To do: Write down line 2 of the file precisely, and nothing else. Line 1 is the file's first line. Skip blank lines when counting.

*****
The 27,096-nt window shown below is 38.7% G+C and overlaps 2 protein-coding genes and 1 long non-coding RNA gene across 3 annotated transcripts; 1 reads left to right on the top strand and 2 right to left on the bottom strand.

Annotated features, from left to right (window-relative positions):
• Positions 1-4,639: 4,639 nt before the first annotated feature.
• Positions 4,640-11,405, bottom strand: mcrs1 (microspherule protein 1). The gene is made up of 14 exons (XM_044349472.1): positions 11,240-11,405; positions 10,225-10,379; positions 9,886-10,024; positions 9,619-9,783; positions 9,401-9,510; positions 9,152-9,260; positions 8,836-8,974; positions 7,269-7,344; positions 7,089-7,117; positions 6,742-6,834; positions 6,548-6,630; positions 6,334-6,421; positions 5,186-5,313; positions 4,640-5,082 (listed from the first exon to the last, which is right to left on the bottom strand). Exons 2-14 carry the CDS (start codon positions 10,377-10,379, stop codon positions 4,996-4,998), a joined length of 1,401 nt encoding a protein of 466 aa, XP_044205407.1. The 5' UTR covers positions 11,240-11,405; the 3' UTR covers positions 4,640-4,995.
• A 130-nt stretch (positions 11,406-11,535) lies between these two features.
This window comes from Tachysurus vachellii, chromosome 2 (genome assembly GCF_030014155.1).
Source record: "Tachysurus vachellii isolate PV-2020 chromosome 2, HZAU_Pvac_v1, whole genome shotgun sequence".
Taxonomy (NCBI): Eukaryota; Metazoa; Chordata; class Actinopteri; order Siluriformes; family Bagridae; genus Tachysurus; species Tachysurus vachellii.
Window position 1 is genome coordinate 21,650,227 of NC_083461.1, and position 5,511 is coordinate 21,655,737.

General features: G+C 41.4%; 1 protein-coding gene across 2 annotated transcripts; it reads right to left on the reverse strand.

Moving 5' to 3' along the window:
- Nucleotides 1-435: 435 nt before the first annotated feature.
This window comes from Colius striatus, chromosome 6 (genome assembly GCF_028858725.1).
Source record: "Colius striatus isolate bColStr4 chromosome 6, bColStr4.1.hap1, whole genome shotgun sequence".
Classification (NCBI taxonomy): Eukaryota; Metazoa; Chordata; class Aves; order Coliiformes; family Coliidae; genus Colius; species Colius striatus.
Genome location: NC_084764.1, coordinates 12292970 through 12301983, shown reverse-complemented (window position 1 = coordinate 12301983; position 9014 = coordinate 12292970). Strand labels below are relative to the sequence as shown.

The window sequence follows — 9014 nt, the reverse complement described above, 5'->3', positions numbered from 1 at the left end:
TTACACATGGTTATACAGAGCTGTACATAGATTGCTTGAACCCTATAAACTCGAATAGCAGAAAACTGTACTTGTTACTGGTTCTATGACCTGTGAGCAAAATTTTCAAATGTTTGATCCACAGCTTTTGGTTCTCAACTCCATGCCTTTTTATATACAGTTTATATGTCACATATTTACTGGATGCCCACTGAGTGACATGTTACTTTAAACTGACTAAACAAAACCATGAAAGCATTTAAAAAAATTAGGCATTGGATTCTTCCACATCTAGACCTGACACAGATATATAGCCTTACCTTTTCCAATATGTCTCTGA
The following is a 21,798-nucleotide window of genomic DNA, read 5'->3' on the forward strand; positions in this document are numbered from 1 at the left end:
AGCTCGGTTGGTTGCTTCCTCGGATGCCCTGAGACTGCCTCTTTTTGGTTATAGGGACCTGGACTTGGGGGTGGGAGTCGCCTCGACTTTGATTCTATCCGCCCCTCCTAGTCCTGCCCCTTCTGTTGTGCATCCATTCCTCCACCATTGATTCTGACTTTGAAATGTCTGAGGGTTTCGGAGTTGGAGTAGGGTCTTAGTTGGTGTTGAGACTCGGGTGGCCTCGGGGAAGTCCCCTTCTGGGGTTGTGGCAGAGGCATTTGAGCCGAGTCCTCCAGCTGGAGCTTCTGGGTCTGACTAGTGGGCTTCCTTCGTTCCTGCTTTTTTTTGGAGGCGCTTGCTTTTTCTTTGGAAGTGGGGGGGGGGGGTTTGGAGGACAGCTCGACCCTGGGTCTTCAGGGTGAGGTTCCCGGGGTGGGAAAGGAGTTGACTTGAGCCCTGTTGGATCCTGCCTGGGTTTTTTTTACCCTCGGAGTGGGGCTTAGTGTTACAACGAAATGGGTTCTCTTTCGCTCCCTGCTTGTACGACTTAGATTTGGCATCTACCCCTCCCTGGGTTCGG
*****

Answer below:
Annotated features, from left to right (window-relative positions):